Canada’s dairy farmers are benefiting from growing demand for various specialty products, but will have to continue to modernize and innovate to remain competitive, according to J.P. Gervais, Farm Credit Canada’s (FCC) chief agricultural economist.
“The industry is entering a new era, in which modernization of both dairy production and management practices will be key to future success,” said Gervais, in releasing FCC’s dairy sector report. “Innovation is the primary driver of productivity in Canada’s dairy sector. It allows producers to tap into the growing demand for specialty dairy products in Canada, as well as remain competitive in our domestic market.”
The report notes that Canadian dairy consumption has grown slowly over the last decade and is projected to continue to increase, largely due to positive consumption trends in butter, yogurt and specialty cheeses.
Yogurt consumption is expected to increase 21.6 per cent and specialty cheeses by 9.2 per cent by 2024.
Between 2009 and 2015, the consumption of butter increased 11 per cent, due to shifts in preferences for food with fewer health concerns and as alternative uses in cooking. In late 2015, already depleted Canadian butter supplies were further strained during the Christmas baking season, illustrating a renewed demand for butter.
Increased consumption of yogurt and specialty cheeses has helped offset declining consumption of the more traditional dairy products, such as milk and ice cream, over the past decade. However, Agriculture and Agri-food Canada’s long-term projections suggest Canada’s milk consumption will slowly climb, with a 6.8-per-cent overall increase between 2015 and 2024.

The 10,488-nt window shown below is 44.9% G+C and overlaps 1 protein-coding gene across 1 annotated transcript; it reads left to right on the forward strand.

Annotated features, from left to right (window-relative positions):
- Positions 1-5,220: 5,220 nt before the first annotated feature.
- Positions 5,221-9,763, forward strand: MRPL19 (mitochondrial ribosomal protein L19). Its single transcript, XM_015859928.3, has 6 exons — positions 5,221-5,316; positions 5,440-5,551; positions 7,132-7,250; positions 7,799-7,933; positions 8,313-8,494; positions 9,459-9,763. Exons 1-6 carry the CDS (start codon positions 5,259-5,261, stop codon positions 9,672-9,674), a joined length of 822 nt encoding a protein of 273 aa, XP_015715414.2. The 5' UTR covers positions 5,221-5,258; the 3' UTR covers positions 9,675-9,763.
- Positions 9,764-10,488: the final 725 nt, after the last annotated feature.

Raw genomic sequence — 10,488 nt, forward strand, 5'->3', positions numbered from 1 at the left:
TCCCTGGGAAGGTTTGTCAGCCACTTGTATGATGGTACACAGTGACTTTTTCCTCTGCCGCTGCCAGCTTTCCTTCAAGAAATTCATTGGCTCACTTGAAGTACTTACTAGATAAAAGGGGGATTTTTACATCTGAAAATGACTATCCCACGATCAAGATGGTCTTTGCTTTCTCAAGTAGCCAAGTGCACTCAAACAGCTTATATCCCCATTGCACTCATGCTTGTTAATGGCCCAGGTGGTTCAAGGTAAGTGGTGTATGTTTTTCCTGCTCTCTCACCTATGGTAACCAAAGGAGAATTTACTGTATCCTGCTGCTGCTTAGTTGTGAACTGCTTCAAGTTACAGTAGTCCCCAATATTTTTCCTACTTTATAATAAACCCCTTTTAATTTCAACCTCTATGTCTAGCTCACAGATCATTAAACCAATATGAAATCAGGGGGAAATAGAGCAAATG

“Further development of unique Canadian dairy products that meet changing consumer preferences will help sustain and strengthen demand among Canadian consumers,” Gervais said. “That’s why innovation needs to continue to be top of mind for Canada’s vibrant dairy industry.”
Gervais believes Canada’s dairy producers can meet a number of challenges – including shifting consumer food preferences – through product innovation and by continually improving the efficiency of their operations.
“Modernization of both dairy production and management practices will be key to our competitiveness,” Gervais said. “Continued refinement of management practices could result in improved efficiency and productivity in dairy operations of all sizes. This will support a healthy Canadian dairy sector in the long-term.”